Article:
Senate Majority Leader Harry Reid moved closer Thursday to dramatically altering Senate rules in order to block the chamber’s Republican minority from filibustering President Barack Obama’s executive nominees.
Senate business ground to a halt Thursday morning as Reid, D-Nev., ending weeks of silence on the filibuster, set the stage for a confrontation between Democrats and Republicans when he accused Senate Minority Leader Mitch McConnell, R-Ky., of breaking an agreement the two forged last January aimed at easing complaints about Republican obstruction of nominees.
“He has failed to do what he said he would do, move nominations by regular order except in extraordinary circumstances,” Reid said in a sometimes-tense exchange with McConnell on the Senate floor. “I refuse to unilaterally surrender my right to respond to this breach of faith. I wait, I wait, but I’m not going to wait another month, another few weeks, another year for Congress to take action on the things that we have been doing for 200 and almost 40 years.”
He upped the ante by moving for votes on seven nominees, including Richard Cordray as the director of the Consumer Financial Protection Bureau, Gina McCarthy to lead the Environmental Protection Agency, Thomas Perez for secretary of labor and the nominations of three National Labor Relations Board members whose recess appointments were ruled unconstitutional by the federal courts.
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Reid’s actions laid the groundwork for him to invoke the so-called “nuclear option,” which, by Senate vote, essentially would end filibusters by preventing Republicans from requiring a 60-vote super-majority for confirmation of Cabinet-level and executive branch nominees. Instead, the Senate would confirm nominees by a simple majority vote.
Democrats control 54 out of 100 votes in the Senate, plus they have the steady support of two independents.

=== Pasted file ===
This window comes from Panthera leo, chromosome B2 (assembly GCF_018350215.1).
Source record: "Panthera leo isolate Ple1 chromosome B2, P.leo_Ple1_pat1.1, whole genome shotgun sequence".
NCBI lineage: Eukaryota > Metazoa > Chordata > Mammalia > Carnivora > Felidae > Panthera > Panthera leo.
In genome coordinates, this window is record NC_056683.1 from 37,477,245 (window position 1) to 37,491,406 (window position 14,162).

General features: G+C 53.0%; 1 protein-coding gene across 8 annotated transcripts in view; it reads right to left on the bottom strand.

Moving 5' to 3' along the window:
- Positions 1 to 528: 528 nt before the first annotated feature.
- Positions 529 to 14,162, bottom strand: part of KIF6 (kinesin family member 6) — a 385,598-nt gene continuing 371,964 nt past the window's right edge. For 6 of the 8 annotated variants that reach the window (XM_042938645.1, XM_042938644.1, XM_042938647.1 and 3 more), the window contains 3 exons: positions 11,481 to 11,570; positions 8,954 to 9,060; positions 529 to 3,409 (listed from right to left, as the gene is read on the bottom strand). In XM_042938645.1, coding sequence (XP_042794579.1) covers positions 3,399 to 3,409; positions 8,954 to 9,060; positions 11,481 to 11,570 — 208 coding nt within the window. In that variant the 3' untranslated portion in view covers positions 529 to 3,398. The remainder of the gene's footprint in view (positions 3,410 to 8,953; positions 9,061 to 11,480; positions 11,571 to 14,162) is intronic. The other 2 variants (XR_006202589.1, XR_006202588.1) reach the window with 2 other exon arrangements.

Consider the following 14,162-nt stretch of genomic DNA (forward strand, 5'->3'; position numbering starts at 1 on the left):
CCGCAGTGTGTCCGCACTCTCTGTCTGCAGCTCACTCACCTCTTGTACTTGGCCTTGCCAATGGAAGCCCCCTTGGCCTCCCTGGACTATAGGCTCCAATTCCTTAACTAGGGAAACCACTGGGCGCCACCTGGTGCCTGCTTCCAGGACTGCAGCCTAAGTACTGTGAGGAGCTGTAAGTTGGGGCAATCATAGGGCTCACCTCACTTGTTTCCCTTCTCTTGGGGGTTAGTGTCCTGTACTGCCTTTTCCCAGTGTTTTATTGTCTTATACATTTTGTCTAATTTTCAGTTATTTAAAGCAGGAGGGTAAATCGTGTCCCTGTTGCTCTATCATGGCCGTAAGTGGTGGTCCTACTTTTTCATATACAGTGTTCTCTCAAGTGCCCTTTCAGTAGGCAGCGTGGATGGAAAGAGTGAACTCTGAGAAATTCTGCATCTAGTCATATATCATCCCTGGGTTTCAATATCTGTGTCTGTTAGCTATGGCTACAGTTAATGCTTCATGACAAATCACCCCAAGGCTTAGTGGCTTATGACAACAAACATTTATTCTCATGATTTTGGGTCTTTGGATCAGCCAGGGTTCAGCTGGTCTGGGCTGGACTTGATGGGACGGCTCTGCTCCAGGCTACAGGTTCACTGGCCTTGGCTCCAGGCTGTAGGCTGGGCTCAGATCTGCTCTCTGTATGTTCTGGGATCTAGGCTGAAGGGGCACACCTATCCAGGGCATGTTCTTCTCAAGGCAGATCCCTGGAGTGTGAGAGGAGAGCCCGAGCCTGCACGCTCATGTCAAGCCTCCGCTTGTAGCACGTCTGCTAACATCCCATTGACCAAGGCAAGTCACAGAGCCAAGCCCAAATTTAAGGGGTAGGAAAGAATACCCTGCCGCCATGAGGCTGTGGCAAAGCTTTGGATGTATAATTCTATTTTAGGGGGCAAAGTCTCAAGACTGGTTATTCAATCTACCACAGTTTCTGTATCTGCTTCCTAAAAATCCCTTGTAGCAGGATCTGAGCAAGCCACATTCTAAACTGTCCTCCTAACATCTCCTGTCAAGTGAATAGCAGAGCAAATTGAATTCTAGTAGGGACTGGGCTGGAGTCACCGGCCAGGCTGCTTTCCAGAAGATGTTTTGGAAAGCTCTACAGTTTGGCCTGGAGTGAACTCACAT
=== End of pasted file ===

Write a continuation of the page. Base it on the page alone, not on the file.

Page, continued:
“My friend the majority leader is going to be remembered as the worst leader in the Senate ever,” McConnell said. “It makes me sad.”
McConnell and other Republican senators said the current Senate rules had worked just fine, with all of Obama’s Cabinet nominees confirmed and many of his executive picks in the process of being confirmed. McConnell accused Reid and other Democratic senators of “manufacturing a pretext for a power grab,” in part to ramrod National Labor Relations Board nominees through the Senate.
“So let me sum up what’s going on here,” McConnell said. “Senate Democrats are getting ready to do permanent damage to this body, to confirm three unconstitutionally appointed nominees by a simple majority vote. . . . Every other nomination we’re talking about here has either been confirmed or is on the way to being confirmed.”
Reid countered that his flirtation with the nuclear option was born of frustration over what he considers McConnell’s backtracking on the January agreement and the filibuster of the eventually successful nomination of former Sen. Chuck Hagel, R-Neb., to be defense secretary. Hagel was the first-ever defense nominee to be filibustered.
The Senate confirmed 24,296 nominees last year, up from 19,815 in 2011, according to figures provided by the chamber. The 2012 numbers are roughly in line with confirmation numbers from 1997, the first year of President Bill Clinton’s second term, to 2010.
The Reid-McConnell showdown on the Senate floor sent lawmakers scurrying into separate lunch meetings, with Democrats weighing whether they had the votes to employ the nuclear option and Republicans caucusing about what to do if Reid pushes the button.
“We find ourselves in the situation of a tyranny of the minority,” said Sen. Tom Udall of New Mexico, one of a handful of Democrats who’ve been working to revamp filibuster rules. “The founders saw that if you created a situation where the minority could block the action of the Senate, then the minority would actually be governing. And that’s the situation we have before us today.”
Sen. Pat Roberts, R-Kan., warned that if the nuclear option were successful, the Senate would move away from its traditional advise and consent role and become more like the House of Representatives, where the majority party strongly dominates the minority
“This is just not a minor shot across the bow to be used only once,” Roberts said. “This is a mushroom cloud over the Capitol. Again, I would urge the distinguished majority leader: Don’t take your nuclear gun to town.”
A bipartisan group of senators will meet Monday in the old Senate chamber in hopes of finding a compromise.